Propositional Logic

|= A

A is a tautology

Predicate Logic

|= A

A is true in all interpretations

A is a valid wff !?!

A is a quantology

1.

Santa Claus does not exist

S:         Santa Claus

! ! !      Ø \$x (x=s)

|- \$x (x=s)

Nx:      x is jolly man who dresses in red and defies the laws of nature by visiting all children of the world in less than 24 hours.

2.

Santa Claus exists

\$x (Nx Ù "y (Ny ® x=y))

Santa Claus does not exist

Ø \$x (Nx Ù "y (Ny ® x=y))

3.

Russell’s Theory of Definite Descriptions

The Prince of Wales is a logican

Px : x is a Prince of Wales

Lx : x is a logican

\$x((Px Ù "y(Py ® y=x)) Ù Lx)

4.

Expressive power of quantifiers and identity

Someone talked

\$xTx

At least 2 persons had sexual relations with Clinton

\$x\$y((Rx Ù Ry) Ù Ø(x=y))

At least 3 persons had …

\$x\$y\$z(((Rx Ù Ry) Ù Rz) Ù((Ø(x=y) Ù Ø(x=z)) Ù Ø(y=z)))

5.

At most one person watched Clinton

"x"y((Wx Ù Wy) ® x=y)

At most two persons watched Clinton

"x"y"z(((Wx Ù Wy) ÙWz) ® ((x=y) Ú (x=z)))

and so on and so forth

6.

Numerical quantifiers

There is exactly one President of the United States

\$x(Px Ù "y(Py ® x=y))

There are 2 leaders of the Tory Party

\$x\$y(((Lx Ù Ly) Ù Ø(x=y)) Ù "z(Lz ®((z=x) Ú (z=y))))

7.

“There are three people in this marriage”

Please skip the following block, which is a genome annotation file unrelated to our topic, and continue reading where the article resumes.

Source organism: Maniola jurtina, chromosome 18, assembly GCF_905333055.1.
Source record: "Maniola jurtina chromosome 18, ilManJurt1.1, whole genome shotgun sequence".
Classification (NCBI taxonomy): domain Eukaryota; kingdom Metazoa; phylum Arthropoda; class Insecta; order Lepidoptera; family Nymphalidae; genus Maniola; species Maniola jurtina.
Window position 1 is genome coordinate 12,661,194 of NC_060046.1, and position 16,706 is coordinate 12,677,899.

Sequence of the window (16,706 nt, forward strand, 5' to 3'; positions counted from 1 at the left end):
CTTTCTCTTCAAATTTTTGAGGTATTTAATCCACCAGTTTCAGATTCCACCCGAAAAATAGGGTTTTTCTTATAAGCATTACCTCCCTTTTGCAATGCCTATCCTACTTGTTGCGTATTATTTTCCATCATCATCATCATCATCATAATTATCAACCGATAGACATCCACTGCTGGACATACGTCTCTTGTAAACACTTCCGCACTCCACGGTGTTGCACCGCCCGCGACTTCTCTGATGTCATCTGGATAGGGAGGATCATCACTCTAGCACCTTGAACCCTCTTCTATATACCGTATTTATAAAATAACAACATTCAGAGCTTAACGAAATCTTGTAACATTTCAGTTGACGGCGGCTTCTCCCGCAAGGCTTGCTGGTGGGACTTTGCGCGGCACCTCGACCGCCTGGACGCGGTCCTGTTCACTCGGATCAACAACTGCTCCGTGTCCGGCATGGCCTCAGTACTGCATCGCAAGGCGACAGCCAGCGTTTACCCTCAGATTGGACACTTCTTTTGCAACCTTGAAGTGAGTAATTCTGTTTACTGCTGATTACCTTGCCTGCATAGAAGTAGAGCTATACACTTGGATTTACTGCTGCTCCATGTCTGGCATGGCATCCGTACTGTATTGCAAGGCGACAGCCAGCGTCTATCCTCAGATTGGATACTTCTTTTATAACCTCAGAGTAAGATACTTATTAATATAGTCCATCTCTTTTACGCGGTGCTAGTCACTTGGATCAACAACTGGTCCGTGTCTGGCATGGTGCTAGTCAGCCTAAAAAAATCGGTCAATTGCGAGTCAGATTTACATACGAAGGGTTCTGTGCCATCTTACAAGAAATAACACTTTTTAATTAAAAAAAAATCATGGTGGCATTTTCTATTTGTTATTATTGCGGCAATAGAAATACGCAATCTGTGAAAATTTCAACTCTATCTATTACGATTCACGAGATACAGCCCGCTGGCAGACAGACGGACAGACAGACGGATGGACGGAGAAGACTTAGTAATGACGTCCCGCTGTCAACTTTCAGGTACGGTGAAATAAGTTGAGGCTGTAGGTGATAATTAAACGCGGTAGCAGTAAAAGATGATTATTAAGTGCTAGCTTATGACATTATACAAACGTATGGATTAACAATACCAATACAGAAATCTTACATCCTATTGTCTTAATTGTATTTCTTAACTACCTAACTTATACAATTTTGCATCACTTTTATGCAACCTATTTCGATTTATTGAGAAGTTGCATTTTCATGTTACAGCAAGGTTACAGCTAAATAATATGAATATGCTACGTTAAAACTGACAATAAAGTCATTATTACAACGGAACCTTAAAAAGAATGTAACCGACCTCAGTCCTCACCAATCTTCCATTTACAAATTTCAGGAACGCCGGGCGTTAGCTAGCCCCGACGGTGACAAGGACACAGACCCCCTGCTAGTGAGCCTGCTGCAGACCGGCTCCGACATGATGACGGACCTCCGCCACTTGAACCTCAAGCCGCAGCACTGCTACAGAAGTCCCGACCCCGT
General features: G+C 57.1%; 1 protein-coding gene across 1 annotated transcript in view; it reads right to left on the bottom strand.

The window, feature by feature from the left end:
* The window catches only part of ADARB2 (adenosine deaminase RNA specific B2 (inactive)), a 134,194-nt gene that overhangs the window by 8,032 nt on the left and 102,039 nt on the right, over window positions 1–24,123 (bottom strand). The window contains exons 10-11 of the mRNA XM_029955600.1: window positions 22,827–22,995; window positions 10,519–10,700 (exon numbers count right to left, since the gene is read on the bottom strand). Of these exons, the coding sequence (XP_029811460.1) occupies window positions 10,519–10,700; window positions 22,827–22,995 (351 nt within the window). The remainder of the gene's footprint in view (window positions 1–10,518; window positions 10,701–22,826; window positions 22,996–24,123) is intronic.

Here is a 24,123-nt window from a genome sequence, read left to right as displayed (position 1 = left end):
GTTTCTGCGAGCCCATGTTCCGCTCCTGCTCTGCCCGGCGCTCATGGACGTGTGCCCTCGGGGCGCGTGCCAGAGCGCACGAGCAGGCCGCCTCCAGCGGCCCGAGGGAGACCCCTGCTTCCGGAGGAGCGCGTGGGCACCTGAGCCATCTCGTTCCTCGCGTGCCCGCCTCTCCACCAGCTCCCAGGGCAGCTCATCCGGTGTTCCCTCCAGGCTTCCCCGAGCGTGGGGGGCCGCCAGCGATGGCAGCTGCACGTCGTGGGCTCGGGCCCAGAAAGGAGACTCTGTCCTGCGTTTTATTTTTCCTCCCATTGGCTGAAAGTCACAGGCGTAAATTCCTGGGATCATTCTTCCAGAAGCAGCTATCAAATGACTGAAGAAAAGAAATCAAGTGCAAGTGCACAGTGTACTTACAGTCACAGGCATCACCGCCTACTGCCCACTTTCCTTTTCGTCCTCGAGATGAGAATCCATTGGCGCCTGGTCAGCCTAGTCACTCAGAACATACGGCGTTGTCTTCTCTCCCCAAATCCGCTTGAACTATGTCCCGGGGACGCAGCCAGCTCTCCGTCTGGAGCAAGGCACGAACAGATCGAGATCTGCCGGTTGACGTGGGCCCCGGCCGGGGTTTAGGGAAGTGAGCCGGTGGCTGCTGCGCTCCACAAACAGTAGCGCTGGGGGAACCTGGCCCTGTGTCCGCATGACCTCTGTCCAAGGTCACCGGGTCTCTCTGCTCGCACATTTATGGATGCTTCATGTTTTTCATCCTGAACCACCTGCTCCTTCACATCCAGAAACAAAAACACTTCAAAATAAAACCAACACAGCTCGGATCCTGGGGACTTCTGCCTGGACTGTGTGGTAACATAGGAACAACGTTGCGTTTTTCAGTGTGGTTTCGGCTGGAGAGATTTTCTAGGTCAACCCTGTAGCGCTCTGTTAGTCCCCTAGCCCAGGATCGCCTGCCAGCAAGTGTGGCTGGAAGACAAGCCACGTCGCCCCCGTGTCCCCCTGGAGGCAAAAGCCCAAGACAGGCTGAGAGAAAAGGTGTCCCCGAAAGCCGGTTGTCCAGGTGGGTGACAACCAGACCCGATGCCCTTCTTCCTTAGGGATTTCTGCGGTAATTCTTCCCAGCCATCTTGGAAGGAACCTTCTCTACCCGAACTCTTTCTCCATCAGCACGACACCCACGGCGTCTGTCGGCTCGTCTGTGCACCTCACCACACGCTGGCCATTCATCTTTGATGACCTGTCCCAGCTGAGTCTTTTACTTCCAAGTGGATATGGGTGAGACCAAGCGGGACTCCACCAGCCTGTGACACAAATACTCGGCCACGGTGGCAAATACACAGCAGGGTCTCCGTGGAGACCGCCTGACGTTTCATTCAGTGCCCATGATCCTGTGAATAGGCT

Mx : x is in this marriage

\$x\$y\$z((Mx Ù My Ù Mz) ÙØ(x=y) Ù Ø(x=z) Ù Ø(y=z)

Ù"w(Mw ® w=x Ú w=y Ú w=z))

8.

Relationships !!!

one place predicates

x is happy       Hx

two-place predicates

x loves y         Lxy

three-place predicates

x is between y and z

Bxyz

Relations - expressed by relational predicates - predicates with 2 or more slots

9.

Relational predicate express a relation which holds between objects -

eg love between Othello and Desdemona

10.

Order makes a difference

“x is more boring than y”

Compare

<Toronto, London>

<London, Toronto>

<Cambridge, Oxford>

<Oxford, Cambridge>

11.

Same or different

“x is the same age as y”

different objects

<Newton-Smith, Jones>

same object

<Dobaci, Dobaci>

12.

Some require different objects

“x is taller than y”

Not even in Dobaci’s case is it true that Dobaci is taller than Dobaci.

Some require the same object

“x is identical to y”

<Dobaci, Dobaci>

13.

Hodges’ little pictures

a·¾¾¾¾>·b

a is taller than b

a·<¾¾¾¾>·b

a loves b

b loves a

14.

Romeo

Juliet

Thatcher

Heath

Dobaci

¯

Isabel

15.

a®b                   a®b

c®d                   c®d

Unrequited &             Unrequited

uncomplicated  love but complicated love

16.

a«b       a«b

c«d       c«d

Requited but               Requited &

boring love                  exciting love

17.

Domains

set       {a, b, c, d}

(unordered)

Relation : loving

picture

a                      b                      c          d

·                      ·                      ·          ·

18.

The story with ordered pairs

{ <a, b>  <b, a>  <b, c>

<a, c> <d, d> }

19.

Pair of objects <a , b> satisfies relation predicate Rxy just in case a bears R to b.

We take variables in alphabetical order and assign first object in pair to first variable …

Or better we use numerical subscripts: x1 , x2 , …

20.

Hodges:

A binary relation is called reflexive if every dot in its graph has a loop attached.

21.

Reflexive

"xRxx

Domain : audience

same age as

loves ???

likes ???

domain of narcicists ???

22.

Hodges: